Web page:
Fran and I are delighted to host the final stop in Anne Goodwin’s five week blog tour for her debut novel Sugar and Snails (Inspired Quill, 2015).
When I first met Anne at her book launch in Newcastle’s Jesmond library she was icing cupcakes. We’d connected only a few weeks previously, on Twitter, but I was greeted with a huge smile, a hug and a “Thank you for coming!”
It was Anne’s second launch event for her novel, and the first I’d ever attended. The little library soon filled with locals, friends and family, some of whom had travelled considerable distances to be there and celebrate Anne’s achievement.
As I listened to Anne read from her novel and talk about the years she lived and worked in the area (much of Sugar and Snails is set in and around Jesmond), I found myself thinking ahead to the day when Fran and I (one of us likely present via webcam!) will host a launch event for our book. If it’s half as warm, welcoming and successful as Anne’s I will count it a success. Note to self: don’t forget the cupcakes.
On invisible vulnerabilities and writing about self-harm, by Anne Goodwin
Seven years ago, I read a newspaper report about a distinguished academic, a professor with a PhD in psychology, who had died of anorexia. Two things were shocking about the case: firstly, the stark contrast between the confidence and competence she showed to the outside world and the depth of vulnerability hidden inside her; secondly, that she had managed to keep it secret for so long from colleagues, friends and family. And yet, on another level, although saddened, I wasn’t shocked by the story at all. I knew lots of people who were highly successful professionals on the outside and a morass of neuroses underneath. Let’s face it, I was a bit like that myself.
A few years before, a complicated bereavement had led to me taking a few weeks off work. But not before I endured a couple of weeks of dragging myself out of bed in the mornings and pushing my sadness down to my toes so that I could answer the call of duty. It was striking that, at the point when I was most desperately struggling to hold it together, I received feedback on separate occasions from two unconnected individuals commending me on my positive outlook. I knew from my work and my studies that people don’t always show their true selves to the world. Yet I hadn’t realised how easy it can be to hide the truth.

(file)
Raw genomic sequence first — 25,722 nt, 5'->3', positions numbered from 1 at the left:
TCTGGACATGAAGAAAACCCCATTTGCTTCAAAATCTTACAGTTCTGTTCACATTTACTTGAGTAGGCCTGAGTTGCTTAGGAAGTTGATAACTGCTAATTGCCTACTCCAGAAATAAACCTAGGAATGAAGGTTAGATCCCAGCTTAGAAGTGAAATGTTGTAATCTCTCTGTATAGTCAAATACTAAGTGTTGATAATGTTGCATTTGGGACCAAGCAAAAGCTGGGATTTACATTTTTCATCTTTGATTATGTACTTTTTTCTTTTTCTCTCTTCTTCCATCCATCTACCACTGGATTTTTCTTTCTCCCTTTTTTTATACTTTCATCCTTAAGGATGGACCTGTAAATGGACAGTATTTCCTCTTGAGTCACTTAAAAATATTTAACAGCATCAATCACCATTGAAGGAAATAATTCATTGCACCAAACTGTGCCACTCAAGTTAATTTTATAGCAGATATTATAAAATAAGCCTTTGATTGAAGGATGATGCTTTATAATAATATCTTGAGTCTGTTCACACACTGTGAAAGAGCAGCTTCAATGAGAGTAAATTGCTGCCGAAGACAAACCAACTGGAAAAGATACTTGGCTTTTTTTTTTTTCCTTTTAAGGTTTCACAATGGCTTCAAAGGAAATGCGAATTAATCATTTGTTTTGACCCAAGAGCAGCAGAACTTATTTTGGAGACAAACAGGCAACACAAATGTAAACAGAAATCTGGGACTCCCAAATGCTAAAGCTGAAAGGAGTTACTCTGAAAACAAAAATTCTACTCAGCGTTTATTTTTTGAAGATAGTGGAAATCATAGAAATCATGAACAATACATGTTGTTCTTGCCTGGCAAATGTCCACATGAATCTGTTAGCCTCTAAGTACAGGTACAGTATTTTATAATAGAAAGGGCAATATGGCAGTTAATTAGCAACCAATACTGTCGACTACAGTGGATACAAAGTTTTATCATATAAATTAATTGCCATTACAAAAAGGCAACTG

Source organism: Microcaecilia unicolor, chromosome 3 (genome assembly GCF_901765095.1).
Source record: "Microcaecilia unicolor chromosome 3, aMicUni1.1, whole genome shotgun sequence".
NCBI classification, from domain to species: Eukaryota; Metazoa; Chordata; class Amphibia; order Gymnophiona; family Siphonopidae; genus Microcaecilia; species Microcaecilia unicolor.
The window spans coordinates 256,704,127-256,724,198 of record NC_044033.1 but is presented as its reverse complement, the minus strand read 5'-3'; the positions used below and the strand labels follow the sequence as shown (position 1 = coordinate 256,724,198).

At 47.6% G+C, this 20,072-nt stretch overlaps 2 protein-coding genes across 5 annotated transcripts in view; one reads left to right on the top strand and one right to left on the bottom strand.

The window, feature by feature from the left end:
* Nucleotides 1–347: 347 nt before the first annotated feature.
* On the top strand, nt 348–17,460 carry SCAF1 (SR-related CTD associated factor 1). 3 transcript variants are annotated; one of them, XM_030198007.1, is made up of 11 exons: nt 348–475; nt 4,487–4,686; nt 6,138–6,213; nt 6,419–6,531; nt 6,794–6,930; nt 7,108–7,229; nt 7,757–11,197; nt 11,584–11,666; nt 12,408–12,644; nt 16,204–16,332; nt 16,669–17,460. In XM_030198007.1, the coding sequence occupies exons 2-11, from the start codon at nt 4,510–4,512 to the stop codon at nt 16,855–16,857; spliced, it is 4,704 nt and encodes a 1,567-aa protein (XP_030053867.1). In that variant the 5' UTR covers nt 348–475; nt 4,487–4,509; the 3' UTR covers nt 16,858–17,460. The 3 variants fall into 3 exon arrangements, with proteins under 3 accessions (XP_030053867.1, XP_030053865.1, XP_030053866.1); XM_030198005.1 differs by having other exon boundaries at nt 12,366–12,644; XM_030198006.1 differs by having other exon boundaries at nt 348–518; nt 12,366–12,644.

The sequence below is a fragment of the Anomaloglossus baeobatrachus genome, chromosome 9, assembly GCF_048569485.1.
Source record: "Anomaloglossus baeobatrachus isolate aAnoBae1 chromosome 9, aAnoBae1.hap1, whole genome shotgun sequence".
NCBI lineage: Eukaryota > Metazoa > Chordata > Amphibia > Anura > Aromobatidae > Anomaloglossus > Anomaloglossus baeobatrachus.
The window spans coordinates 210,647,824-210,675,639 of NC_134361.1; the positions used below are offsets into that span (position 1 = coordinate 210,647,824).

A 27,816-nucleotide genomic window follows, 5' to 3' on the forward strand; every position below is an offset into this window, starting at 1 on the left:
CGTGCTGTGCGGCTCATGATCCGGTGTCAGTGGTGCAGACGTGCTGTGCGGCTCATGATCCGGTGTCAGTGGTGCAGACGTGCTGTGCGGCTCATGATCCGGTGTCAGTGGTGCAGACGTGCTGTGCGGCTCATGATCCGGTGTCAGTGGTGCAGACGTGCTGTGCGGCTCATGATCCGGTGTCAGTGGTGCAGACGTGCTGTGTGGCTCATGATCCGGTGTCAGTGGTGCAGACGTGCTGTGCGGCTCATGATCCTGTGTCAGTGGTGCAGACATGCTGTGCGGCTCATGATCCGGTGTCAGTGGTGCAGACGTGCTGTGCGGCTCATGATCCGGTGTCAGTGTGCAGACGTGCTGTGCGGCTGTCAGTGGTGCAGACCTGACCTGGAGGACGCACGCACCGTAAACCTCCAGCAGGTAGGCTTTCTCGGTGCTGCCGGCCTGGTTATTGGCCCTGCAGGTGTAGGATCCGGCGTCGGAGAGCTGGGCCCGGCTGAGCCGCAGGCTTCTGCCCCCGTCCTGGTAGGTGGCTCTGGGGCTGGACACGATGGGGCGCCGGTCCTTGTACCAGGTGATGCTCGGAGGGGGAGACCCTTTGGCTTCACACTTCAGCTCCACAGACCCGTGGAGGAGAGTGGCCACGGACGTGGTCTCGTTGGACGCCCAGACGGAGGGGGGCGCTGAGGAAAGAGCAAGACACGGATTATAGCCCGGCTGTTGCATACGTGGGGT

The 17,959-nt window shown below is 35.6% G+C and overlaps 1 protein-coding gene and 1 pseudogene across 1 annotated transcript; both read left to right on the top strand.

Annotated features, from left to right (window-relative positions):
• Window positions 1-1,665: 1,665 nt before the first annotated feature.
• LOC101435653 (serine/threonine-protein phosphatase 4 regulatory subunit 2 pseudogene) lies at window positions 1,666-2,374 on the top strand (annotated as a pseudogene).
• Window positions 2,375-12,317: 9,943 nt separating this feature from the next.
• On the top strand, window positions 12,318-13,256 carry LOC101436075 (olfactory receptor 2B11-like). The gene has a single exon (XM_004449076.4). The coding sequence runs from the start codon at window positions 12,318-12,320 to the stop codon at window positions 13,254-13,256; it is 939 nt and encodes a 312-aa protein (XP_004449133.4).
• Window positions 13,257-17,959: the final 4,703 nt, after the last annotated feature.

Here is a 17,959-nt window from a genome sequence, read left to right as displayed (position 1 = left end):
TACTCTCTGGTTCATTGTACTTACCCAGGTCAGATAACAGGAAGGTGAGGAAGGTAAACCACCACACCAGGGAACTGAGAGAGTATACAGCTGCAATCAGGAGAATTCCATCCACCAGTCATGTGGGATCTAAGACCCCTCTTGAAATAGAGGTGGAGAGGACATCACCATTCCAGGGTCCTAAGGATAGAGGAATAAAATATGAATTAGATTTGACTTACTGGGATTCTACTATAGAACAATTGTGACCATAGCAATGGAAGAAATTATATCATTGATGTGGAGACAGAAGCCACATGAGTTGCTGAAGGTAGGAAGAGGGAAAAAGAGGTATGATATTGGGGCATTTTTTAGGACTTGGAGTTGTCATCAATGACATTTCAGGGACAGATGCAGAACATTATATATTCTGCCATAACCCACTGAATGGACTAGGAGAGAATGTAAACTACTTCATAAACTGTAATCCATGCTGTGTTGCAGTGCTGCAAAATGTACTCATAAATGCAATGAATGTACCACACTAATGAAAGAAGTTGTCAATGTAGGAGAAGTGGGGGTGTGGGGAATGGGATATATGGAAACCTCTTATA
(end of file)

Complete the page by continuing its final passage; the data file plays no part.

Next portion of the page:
These experiences fed into the creation of my character, Diana Dodsworth, the narrator of my debut novel, Sugar and Snails. Diana is also a psychology lecturer – although less eminent than the woman in a newspaper report that had bugged me – whose academic understanding is of little help to her in managing her own life. The source of her vulnerability is a secret that is gradually revealed in the course of the novel, but its effects are apparent from chapter 1. Diana has self-harmed since childhood and, when in middle age a relationship crisis threatens her fragile sense of self, she slices through the scars in her forearm.
I found this one of the most difficult scenes to write, not because I couldn’t imagine myself in that situation, but because I could. While I’m fortunate in never having taken it as far as Diana does, I can identify with the emotions that might evoke such a self-destructive act. I have a very vivid memory of sitting with a Stanley knife, massaging my inner forearm to make the veins stand out. As I imagined myself into my character’s experience, I really wondered how far I’d take it (and used this as the springboard for a piece of flash fiction on my blog about how fiction can invade one’s life).
I think that sometimes we fail to empathise with people’s mental distress for fear of similar vulnerabilities within ourselves. We mask them behind a wall of competence, as if ability and disability can’t coexist. As if achievement in one area cancels out neediness in another. As if an elevated status in the family or the workplace denies us the right to help for ourselves.
One possible reading of my novel is that Diana becomes stronger as she embraces the source of her vulnerability. In fact, once she stops denying it, it ceases to be the threat she once perceived it to be. One of the lessons of psychotherapy is that it’s in using our whole selves, not only the apparently “good” parts, that we are strong.
Through my fiction I’m learning to integrate the vulnerable and capable aspects of my own personality. The themes arise out of my fears, disappointments and despair, but it’s the drive, discipline and doggedness that enables me to work at them to produce a story that people will actually want to read. And I’m finding, on launching my first novel, that for me that’s a pretty good place to be.
About the author
Anne Goodwin writes fiction, short and long, and blogs about reading and writing, with a peppering of psychology. Her debut novel, Sugar and Snails, was published last month by Inspired Quill. Catch up on her website: annethology or on Twitter @Annecdotist.